Bleeding esophageal varices
Liver cirrhosis - varices; Cryptogenic chronic liver disease - varices; End-stage liver disease - varices; Alcoholic liver disease - varices
The esophagus is the tube that connects your throat to your stomach. Varices are enlarged veins that may be found in the esophagus. These veins may break open and bleed.
Scarring (cirrhosis) of the liver is the most common cause of esophageal varices. This scarring cuts down on blood flowing through the liver. As a result, more blood flows through the veins of the esophagus.
The extra blood flow causes the veins in the esophagus to balloon outward. Heavy bleeding can occur if the veins break open.
Any type of chronic liver disease can cause esophageal varices.
Varices can also occur in the upper part of the stomach.
People with chronic liver disease and esophageal varices may have no symptoms.
If there is only a small amount of bleeding, the only symptom may be dark or black streaks in the stools.
If larger amounts of bleeding occur, symptoms may include:
Exams and Tests
Your health care provider will do a physical exam which may show:
- Bloody or black stool (in a rectal exam)
- Low blood pressure
- Rapid heart rate
- Signs of chronic liver disease or cirrhosis
Tests to find the source of the bleeding and determine if there is active bleeding include:
- EGD or upper endoscopy, which involves the use of a camera on a flexible tube to examine the esophagus and stomach.
- Insertion of a tube through the nose into the stomach (nasogastric tube) to look for signs of bleeding.
Some providers recommend EGD for people who are newly diagnosed with mild to moderate cirrhosis. This test screens for esophageal varices and treats them before there is bleeding.
If massive bleeding occurs, a person may need to be put on a ventilator to protect the airways and prevent blood from going down into the lungs.
To stop the bleeding:
The provider may pass an endoscope (tube with a small light at the end) into the esophagus:
- A clotting medicine may be injected into the varices.
- A rubber band may be placed around the bleeding veins (called banding).
Other treatments to stop the bleeding:
- A medicine that tightens blood vessels may be given through an IV. Examples include octreotide or vasopressin.
- Rarely, a tube may be inserted through the nose into the stomach and inflated with air. This produces pressure against the bleeding veins (balloon tamponade).
Once the bleeding is stopped, other varices can be treated with medicines and medical procedures to prevent future bleeding, including:
- Drugs called beta blockers, such as propranolol and nadolol that reduce the risk of bleeding.
- A rubber band can be placed around the bleeding veins during an EGD procedure. Also, some medicines can be injected into the varices during EGD to cause them to clot.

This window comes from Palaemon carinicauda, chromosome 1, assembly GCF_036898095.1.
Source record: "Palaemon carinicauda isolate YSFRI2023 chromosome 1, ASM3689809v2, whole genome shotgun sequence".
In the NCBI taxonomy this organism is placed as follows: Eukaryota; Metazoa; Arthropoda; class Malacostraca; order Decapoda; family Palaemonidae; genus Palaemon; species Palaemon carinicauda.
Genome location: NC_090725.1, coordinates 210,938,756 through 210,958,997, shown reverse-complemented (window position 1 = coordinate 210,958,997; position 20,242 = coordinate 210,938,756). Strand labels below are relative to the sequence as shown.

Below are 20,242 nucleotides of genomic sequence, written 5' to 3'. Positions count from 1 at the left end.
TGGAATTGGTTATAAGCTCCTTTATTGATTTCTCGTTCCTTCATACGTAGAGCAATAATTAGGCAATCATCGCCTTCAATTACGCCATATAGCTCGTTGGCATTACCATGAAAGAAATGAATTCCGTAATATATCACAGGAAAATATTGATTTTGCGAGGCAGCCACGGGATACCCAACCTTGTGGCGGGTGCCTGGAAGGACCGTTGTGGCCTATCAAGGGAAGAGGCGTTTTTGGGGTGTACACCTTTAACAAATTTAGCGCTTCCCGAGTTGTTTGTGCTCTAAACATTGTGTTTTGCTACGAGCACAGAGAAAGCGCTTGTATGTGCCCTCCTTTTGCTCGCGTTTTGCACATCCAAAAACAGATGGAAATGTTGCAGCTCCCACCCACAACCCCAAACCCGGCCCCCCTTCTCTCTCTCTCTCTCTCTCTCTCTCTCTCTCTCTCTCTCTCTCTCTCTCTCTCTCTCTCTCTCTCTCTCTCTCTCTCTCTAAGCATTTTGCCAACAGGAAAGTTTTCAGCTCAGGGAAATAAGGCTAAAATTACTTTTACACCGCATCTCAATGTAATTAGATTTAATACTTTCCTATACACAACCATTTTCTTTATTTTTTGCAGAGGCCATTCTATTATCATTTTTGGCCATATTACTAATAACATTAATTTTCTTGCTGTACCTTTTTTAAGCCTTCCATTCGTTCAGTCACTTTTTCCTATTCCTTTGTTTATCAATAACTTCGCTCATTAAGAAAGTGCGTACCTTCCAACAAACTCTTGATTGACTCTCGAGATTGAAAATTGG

- Transjugular intrahepatic portosystemic shunt (TIPS). This is a procedure to create new connections between 2 blood vessels in your liver. This can decrease pressure in the veins and prevent bleeding episodes from happening again.
Emergency surgery may be used (rarely) to treat people if other therapy fails. Portocaval shunts or surgery to remove the esophagus are 2 treatment options, but these procedures are risky.
People with bleeding varices from liver disease may need more treatment for their liver disease, including a liver transplant.
Bleeding often comes back with or without treatment. Bleeding esophageal varices are a serious complication of liver disease and have a poor outcome. Placement of a shunt can result in a decrease of blood supply to the brain, leading to mental status changes.
Future problems caused by varices may include:
- Narrowing or stricture of the esophagus due to scarring after a procedure
- Return of bleeding after treatment
When to Contact a Medical Professional
Call your provider or go to an emergency room if you vomit blood or have black tarry stools.
Treating the causes of liver disease may prevent bleeding. Liver transplantation should be considered for some people.
Garcia-Tsao G. Cirrhosis and its sequelae. In: Goldman L, Schafer AI, eds. Goldman's Cecil Medicine. 25th ed. Philadelphia, PA: Elsevier Saunders; 2016:chap 153.
Savides TJ, Jensen DM. Gastrointestinal bleeding. In: Feldman M, Friedman LS, Brandt LJ, eds. Sleisenger and Fordtran's Gastrointestinal and Liver Disease. 10th ed. Philadelphia, PA: Elsevier Saunders; 2016:chap 20.
Last reviewed on: 10/27/2015
Reviewed by: Subodh K. Lal, MD, gastroenterologist with Gastrointestinal Specialists of Georgia, Austell, GA. Review provided by VeriMed Healthcare Network. Also reviewed by David Zieve, MD, MHA, Isla Ogilvie, PhD, and the A.D.A.M. Editorial team.